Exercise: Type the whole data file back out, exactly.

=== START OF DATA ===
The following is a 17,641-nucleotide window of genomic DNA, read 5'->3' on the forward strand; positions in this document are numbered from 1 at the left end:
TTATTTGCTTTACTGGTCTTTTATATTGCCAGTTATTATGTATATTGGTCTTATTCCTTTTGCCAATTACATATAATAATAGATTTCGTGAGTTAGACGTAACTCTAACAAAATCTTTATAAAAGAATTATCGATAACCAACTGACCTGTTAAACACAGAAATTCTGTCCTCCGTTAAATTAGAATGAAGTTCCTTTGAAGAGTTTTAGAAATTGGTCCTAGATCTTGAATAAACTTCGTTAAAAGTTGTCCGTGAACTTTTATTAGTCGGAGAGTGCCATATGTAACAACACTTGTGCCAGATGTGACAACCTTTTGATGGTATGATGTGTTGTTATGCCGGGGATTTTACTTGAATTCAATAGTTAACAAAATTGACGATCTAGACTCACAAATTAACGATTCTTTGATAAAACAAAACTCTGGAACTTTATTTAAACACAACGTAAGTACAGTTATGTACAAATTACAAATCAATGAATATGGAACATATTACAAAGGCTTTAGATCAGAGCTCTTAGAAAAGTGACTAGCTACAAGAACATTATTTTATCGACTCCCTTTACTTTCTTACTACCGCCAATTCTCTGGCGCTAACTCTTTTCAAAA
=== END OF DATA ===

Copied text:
The following is a 17,641-nucleotide window of genomic DNA, read 5'->3' on the forward strand; positions in this document are numbered from 1 at the left end:
TTATTTGCTTTACTGGTCTTTTATATTGCCAGTTATTATGTATATTGGTCTTATTCCTTTTGCCAATTACATATAATAATAGATTTCGTGAGTTAGACGTAACTCTAACAAAATCTTTATAAAAGAATTATCGATAACCAACTGACCTGTTAAACACAGAAATTCTGTCCTCCGTTAAATTAGAATGAAGTTCCTTTGAAGAGTTTTAGAAATTGGTCCTAGATCTTGAATAAACTTCGTTAAAAGTTGTCCGTGAACTTTTATTAGTCGGAGAGTGCCATATGTAACAACACTTGTGCCAGATGTGACAACCTTTTGATGGTATGATGTGTTGTTATGCCGGGGATTTTACTTGAATTCAATAGTTAACAAAATTGACGATCTAGACTCACAAATTAACGATTCTTTGATAAAACAAAACTCTGGAACTTTATTTAAACACAACGTAAGTACAGTTATGTACAAATTACAAATCAATGAATATGGAACATATTACAAAGGCTTTAGATCAGAGCTCTTAGAAAAGTGACTAGCTACAAGAACATTATTTTATCGACTCCCTTTACTTTCTTACTACCGCCAATTCTCTGGCGCTAACTCTTTTCAAAA